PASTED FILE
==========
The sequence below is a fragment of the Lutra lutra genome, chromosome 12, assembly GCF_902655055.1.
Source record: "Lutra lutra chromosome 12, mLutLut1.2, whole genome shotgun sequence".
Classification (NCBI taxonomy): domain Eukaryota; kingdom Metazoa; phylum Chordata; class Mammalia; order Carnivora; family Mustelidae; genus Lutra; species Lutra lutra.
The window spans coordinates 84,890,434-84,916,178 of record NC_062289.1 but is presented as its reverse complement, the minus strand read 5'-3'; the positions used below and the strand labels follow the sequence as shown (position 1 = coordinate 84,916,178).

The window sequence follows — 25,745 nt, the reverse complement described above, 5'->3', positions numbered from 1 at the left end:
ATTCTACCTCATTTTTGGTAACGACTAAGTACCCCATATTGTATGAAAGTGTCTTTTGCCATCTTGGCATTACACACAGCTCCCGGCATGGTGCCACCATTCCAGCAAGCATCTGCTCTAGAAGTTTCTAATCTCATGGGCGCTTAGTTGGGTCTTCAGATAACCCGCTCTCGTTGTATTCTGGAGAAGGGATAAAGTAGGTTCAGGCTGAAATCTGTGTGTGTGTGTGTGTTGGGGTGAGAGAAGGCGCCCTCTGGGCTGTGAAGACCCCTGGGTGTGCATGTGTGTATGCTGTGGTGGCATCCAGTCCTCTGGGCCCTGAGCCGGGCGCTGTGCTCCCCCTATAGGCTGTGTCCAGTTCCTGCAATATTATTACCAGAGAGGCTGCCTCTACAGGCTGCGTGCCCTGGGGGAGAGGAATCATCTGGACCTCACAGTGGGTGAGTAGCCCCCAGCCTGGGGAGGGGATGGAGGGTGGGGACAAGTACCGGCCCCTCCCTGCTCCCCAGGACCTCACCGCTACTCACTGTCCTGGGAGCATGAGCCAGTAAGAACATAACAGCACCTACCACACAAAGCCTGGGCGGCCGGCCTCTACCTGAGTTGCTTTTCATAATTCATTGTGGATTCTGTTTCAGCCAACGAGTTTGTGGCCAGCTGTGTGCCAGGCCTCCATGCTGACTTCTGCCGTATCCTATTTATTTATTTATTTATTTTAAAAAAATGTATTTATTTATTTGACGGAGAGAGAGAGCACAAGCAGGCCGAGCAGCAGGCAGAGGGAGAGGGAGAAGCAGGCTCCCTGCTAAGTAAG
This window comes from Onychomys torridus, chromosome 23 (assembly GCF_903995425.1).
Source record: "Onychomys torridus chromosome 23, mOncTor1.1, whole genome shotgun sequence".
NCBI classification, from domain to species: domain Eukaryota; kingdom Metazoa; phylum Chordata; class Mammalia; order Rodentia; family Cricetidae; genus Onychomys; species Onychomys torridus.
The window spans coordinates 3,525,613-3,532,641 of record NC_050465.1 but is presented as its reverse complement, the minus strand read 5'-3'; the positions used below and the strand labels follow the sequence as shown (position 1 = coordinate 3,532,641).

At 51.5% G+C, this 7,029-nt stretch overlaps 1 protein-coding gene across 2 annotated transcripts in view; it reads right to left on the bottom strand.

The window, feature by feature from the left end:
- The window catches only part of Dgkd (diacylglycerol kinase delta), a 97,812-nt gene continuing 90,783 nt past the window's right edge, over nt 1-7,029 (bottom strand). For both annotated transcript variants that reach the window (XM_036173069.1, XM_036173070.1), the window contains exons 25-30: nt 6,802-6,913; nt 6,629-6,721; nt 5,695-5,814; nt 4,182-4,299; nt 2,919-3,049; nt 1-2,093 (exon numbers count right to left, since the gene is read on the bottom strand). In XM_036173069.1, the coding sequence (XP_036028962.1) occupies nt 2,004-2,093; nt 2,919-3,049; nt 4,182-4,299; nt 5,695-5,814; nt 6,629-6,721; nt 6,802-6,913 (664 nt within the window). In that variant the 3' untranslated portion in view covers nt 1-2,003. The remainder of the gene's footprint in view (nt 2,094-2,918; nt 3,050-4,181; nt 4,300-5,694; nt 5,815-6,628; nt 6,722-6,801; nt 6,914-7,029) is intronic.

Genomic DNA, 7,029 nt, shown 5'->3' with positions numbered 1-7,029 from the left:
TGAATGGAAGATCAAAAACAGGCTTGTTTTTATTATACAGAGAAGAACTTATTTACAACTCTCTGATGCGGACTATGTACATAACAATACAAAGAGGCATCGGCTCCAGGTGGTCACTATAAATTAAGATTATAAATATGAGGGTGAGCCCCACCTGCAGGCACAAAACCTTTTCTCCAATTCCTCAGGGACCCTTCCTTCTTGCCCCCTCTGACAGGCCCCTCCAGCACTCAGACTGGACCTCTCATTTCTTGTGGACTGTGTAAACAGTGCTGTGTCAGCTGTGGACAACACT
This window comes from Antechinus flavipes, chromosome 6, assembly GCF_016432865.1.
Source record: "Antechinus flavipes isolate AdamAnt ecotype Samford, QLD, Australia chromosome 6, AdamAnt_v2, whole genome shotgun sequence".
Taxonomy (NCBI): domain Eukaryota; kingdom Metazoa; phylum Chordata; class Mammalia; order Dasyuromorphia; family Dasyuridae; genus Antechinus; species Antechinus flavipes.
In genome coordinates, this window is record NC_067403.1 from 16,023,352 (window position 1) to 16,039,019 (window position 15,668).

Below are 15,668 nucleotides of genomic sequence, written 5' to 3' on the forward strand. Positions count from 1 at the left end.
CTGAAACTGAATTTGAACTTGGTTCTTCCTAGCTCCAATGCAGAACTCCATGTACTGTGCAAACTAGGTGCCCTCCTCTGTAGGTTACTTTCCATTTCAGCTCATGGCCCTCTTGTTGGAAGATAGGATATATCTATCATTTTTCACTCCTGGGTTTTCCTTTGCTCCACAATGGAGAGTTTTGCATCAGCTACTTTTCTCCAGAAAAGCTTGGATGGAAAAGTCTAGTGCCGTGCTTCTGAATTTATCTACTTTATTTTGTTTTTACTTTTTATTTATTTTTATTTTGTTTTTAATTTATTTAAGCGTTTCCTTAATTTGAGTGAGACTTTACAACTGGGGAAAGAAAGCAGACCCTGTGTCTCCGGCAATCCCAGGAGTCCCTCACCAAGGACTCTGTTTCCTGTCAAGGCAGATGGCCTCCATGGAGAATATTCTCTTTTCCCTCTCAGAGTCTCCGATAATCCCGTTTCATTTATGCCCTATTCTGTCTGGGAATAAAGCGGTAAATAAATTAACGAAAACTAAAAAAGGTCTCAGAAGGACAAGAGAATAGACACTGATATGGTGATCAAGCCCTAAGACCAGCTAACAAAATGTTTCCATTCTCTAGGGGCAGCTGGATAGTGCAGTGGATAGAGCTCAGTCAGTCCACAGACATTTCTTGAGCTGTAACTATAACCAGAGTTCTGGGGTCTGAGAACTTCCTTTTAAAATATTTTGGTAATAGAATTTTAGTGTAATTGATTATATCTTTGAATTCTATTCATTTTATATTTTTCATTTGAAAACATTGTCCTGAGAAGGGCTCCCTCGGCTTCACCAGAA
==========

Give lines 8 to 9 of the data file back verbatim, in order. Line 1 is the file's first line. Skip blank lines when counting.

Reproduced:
Source record: "Onychomys torridus chromosome 23, mOncTor1.1, whole genome shotgun sequence".
NCBI classification, from domain to species: domain Eukaryota; kingdom Metazoa; phylum Chordata; class Mammalia; order Rodentia; family Cricetidae; genus Onychomys; species Onychomys torridus.